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18 Easy Tricks to Never Take a Bad Vacation Photo Again

Here's how to make your vacation shots look like they were taken by professionals.

The yellow leaves of yellow birch in autumn in the backlight / Autumn leaves yellow birch Bastian Kienitz/Shutterstock

Use backlight

Backlighting—where the light comes from behind your subject toward your camera—can make semi-translucent subjects such as autumn leaves really ‘pop’ from the frame. Try these genius tricks to take great photos on your smartphone.

Annette HillardCourtesy Annette Hillard/Country Extra

Rule of thirds

Remember the rule of thirds when setting up your shot. Divide the composition into three parts to make sure the focal point is positioned off-center for more visual interest.

Rachel ClellandCourtesy Rachel Clelland/Country

Wait until the sun is gone

Get a warm glow like the one in Rachel’s photo by taking your pictures just after sunrise or minutes before sunset.

Alex HoffmanCourtesy Alex Hoffman/Country Extra

Wildlife is out early and late

Early and late in the day are the best times for spotting wildlife. That’s when most animals forage for food and water. Get a look at some arrestingly beautiful photos that stand the test of time.

Bob-OehlmanCourtesy Bob Oehlman/Country

Step away from others

Stepping away from all the other photographers often results in a unique perspective, as seen with this image.

Carol Jacobs NorwoodCourtesy Carol Jacobs Norwood/Country Extra

Use the panoramic feature

It is possible to shoot wide-angle images without a special lens. Just use the panoramic feature available on most smartphones.

Judy WrodaCourtesy Judy Wroda/Country

Create a still-life

Create a lovely still-life scene by incorporating a variety of colors, textures, and materials. Try these tricks to make yourself look better in photos.

CeLynn SiemonsCourtesy CeLynn Siemons/Country

Use the sport mode

To capture wildlife in motion, use a fast shutter speed or the sports mode on your camera. Pan along with the subject and match its speed while taking the picture.

McKenna SonnettCourtesy McKenna Sonnett/Country Extra

Get outside before you start shooting

Take your gear outside 15 to 30 minutes before you start shooting. This lets the camera adapt to the cold air and prevents it from fogging up.

Robert-ShoemakerCourtesy Robert Shoemaker/Country

Shoot against the sky

Add drama to your photo by shooting important elements against the sky. In this photo, Robert shot the tree and the cannons as silhouettes against a stormy sky, lending an air of mystery and impact that matches the history of the scene.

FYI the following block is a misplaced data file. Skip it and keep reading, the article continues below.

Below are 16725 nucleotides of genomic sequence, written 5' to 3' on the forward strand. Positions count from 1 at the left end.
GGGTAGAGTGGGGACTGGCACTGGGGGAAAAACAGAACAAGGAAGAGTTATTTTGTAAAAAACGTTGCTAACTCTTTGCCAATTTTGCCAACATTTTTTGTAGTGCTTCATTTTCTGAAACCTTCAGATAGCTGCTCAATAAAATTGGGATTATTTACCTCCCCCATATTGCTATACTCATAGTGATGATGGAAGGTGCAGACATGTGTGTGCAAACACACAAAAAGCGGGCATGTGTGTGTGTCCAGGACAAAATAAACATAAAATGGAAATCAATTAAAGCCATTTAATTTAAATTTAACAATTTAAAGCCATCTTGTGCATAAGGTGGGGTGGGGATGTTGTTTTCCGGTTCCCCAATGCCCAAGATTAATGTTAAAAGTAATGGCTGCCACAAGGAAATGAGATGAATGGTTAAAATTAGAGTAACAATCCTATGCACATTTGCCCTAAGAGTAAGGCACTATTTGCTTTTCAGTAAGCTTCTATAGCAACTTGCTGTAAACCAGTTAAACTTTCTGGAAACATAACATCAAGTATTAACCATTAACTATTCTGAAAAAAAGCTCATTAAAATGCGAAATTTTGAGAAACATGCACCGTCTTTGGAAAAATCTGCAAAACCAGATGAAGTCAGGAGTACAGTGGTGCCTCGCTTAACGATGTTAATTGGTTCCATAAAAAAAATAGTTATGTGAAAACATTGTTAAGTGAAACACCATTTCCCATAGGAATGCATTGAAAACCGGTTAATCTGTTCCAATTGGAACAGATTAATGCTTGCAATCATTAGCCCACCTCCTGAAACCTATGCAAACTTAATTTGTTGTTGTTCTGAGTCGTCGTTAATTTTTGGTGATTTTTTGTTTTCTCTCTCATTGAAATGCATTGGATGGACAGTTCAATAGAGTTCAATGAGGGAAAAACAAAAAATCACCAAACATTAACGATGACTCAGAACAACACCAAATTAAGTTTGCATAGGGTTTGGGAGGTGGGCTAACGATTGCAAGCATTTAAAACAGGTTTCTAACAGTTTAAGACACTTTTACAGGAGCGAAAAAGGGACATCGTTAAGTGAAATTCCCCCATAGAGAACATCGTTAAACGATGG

Lydia WilliamsCourtesy Lydia Williams/Country

Look for a common object

Shooting still-lifes can be easy and fun. One approach is to look for a common object, like these chairs, and fill your frame with them. This creates great visual variety and cohesion.

Gail WrightCourtesy Gail Wright/Country

Keep the sun at a right angle

To achieve the best lighting when photographing people outdoors, keep the sun at a right angle to your subject. Avoid taking photographs when the sun is directly overhead, as it creates harsh shadows.

Kerysa FordCourtesy Kerysa Ford/Country Extra

Don’t be scared to get wet

You’ll find a slew of waterproof/resistant cases and even waterproof cameras on the market. Don’t let the fear of getting your camera wet keep you from taking that shot on your next aquatic adventure. These are the most stunning underwater photos ever taken.

Wayne FritzCourtesy Wayne Fritz/Country

Look for body language

Candid shots and unexpected moments are sometimes the best ways to capture genuine emotion. Look for body language to help tell the story.

Kathie KummetCourtesy Kathie Kummet/Country Extra

Use burst mode

Capturing photos in the moment can be tricky. Shoot in burst mode so you don’t miss that perfect picture. Simply delete the ones that don’t make the cut. These are the classic touristy photos every vacationer totally wants to take.

David ZufallCourtesy David Zufall/Country

Use different angles

Try experimenting with angles. Getting low to the ground can add drama and perspective to an otherwise ordinary photo composition.

Nolan EricksonCourtesy Nolan Erickson/Country Extra

Shoot from a high point

Show the vastness of a landscape by shooting from a high vantage point. Look for observation towers in your area if you live in a flatter part of the country.

Tom GriffitheCourtesy Tom Griffithe/Country

Look for colors and shapes

Don’t overlook old, abandoned, or decaying structures. Your photo can serve as a time capsule, saving a record before they disappear forever. Focus on details and interesting colors and shapes. Now that you know the best ways to take them, read about how you can make money off of your vacation photos.

Originally Published in Country